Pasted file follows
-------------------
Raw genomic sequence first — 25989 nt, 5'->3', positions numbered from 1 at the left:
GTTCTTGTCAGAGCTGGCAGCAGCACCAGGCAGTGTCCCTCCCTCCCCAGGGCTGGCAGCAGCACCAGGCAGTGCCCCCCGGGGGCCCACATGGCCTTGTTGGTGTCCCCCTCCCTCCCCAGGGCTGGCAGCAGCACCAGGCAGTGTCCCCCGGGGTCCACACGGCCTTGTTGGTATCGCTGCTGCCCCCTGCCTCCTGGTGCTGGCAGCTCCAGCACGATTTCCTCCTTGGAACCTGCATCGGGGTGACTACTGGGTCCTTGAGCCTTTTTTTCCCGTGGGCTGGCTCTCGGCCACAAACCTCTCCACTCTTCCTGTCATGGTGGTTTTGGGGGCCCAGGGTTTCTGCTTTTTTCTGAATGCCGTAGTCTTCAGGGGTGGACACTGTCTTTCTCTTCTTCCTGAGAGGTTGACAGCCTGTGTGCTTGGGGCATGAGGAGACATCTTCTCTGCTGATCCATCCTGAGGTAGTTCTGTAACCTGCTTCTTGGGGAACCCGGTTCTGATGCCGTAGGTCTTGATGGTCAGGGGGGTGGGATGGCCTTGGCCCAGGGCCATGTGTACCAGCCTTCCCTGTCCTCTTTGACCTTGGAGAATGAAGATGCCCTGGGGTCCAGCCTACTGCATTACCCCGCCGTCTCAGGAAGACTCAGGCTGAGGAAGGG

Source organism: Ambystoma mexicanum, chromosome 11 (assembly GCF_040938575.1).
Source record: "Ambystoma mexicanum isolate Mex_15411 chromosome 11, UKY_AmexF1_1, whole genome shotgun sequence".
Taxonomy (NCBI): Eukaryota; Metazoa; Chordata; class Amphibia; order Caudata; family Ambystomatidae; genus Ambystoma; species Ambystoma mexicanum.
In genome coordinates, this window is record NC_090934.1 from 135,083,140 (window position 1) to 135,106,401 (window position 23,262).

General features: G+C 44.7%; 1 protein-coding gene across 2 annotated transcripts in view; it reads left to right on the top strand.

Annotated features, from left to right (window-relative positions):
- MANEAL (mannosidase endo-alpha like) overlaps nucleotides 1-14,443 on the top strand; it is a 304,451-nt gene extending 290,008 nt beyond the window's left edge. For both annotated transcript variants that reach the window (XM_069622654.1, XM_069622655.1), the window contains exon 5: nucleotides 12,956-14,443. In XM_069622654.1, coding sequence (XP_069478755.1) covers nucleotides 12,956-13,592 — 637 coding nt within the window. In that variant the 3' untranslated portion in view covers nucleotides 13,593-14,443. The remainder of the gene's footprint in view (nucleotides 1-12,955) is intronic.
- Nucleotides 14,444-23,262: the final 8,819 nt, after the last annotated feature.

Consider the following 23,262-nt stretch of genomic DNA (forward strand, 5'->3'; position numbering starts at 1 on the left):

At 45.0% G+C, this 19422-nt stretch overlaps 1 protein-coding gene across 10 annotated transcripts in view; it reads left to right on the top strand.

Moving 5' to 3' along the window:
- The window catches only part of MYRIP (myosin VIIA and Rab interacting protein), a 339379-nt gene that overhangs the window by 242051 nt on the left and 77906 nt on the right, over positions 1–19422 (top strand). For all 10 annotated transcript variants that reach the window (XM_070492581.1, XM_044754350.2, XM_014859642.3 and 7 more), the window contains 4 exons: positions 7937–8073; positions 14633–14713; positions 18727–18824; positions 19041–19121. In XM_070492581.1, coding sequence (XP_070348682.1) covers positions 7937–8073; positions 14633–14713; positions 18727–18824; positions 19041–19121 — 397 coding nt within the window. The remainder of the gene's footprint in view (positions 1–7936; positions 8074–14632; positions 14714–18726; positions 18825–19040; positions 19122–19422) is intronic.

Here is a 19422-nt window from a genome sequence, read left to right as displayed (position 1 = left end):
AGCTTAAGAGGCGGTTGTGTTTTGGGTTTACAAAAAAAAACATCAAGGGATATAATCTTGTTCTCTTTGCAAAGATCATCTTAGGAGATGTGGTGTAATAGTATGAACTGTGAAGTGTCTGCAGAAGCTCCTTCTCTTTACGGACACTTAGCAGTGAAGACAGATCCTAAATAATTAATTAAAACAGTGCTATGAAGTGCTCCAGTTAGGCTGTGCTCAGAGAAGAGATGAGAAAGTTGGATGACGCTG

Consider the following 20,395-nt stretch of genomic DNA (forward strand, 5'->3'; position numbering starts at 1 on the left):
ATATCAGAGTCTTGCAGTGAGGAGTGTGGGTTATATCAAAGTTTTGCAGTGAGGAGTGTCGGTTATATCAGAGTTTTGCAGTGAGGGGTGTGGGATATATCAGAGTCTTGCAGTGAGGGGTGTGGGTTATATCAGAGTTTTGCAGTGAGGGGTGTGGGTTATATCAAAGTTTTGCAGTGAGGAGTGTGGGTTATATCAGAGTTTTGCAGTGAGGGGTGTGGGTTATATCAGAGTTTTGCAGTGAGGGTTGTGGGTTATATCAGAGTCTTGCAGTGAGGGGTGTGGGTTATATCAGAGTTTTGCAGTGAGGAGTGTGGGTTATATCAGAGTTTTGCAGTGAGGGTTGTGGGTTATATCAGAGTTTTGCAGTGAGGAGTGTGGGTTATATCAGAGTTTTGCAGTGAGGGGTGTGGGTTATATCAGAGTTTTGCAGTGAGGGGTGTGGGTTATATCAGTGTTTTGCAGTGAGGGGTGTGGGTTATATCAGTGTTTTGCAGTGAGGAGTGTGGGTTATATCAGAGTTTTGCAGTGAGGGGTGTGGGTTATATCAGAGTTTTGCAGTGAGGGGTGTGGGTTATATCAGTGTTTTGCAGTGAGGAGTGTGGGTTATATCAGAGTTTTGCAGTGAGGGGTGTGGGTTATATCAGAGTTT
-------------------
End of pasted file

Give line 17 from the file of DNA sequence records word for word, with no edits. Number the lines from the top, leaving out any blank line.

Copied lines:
Consider the following 20,395-nt stretch of genomic DNA (forward strand, 5'->3'; position numbering starts at 1 on the left):